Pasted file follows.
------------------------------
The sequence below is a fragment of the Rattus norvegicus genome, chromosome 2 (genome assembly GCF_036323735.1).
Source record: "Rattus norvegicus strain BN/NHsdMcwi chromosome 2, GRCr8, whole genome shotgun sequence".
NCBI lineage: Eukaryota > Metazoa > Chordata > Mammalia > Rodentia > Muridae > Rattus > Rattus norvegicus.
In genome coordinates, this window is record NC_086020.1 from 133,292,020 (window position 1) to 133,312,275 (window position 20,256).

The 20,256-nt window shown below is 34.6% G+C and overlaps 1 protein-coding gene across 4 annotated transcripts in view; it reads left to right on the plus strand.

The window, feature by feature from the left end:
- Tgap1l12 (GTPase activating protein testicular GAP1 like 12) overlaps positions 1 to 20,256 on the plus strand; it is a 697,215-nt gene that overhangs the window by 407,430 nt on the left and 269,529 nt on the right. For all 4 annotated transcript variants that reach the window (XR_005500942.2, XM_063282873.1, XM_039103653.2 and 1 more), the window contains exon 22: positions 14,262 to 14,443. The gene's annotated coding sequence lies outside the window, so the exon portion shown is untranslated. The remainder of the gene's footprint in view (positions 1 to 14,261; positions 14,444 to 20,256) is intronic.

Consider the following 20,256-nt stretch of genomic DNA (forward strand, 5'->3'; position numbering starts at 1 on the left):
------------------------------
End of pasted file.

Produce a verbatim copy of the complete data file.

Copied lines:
The sequence below is a fragment of the Rattus norvegicus genome, chromosome 2 (genome assembly GCF_036323735.1).
Source record: "Rattus norvegicus strain BN/NHsdMcwi chromosome 2, GRCr8, whole genome shotgun sequence".
NCBI lineage: Eukaryota > Metazoa > Chordata > Mammalia > Rodentia > Muridae > Rattus > Rattus norvegicus.
In genome coordinates, this window is record NC_086020.1 from 133,292,020 (window position 1) to 133,312,275 (window position 20,256).

The 20,256-nt window shown below is 34.6% G+C and overlaps 1 protein-coding gene across 4 annotated transcripts in view; it reads left to right on the plus strand.

The window, feature by feature from the left end:
- Tgap1l12 (GTPase activating protein testicular GAP1 like 12) overlaps positions 1 to 20,256 on the plus strand; it is a 697,215-nt gene that overhangs the window by 407,430 nt on the left and 269,529 nt on the right. For all 4 annotated transcript variants that reach the window (XR_005500942.2, XM_063282873.1, XM_039103653.2 and 1 more), the window contains exon 22: positions 14,262 to 14,443. The gene's annotated coding sequence lies outside the window, so the exon portion shown is untranslated. The remainder of the gene's footprint in view (positions 1 to 14,261; positions 14,444 to 20,256) is intronic.

Consider the following 20,256-nt stretch of genomic DNA (forward strand, 5'->3'; position numbering starts at 1 on the left):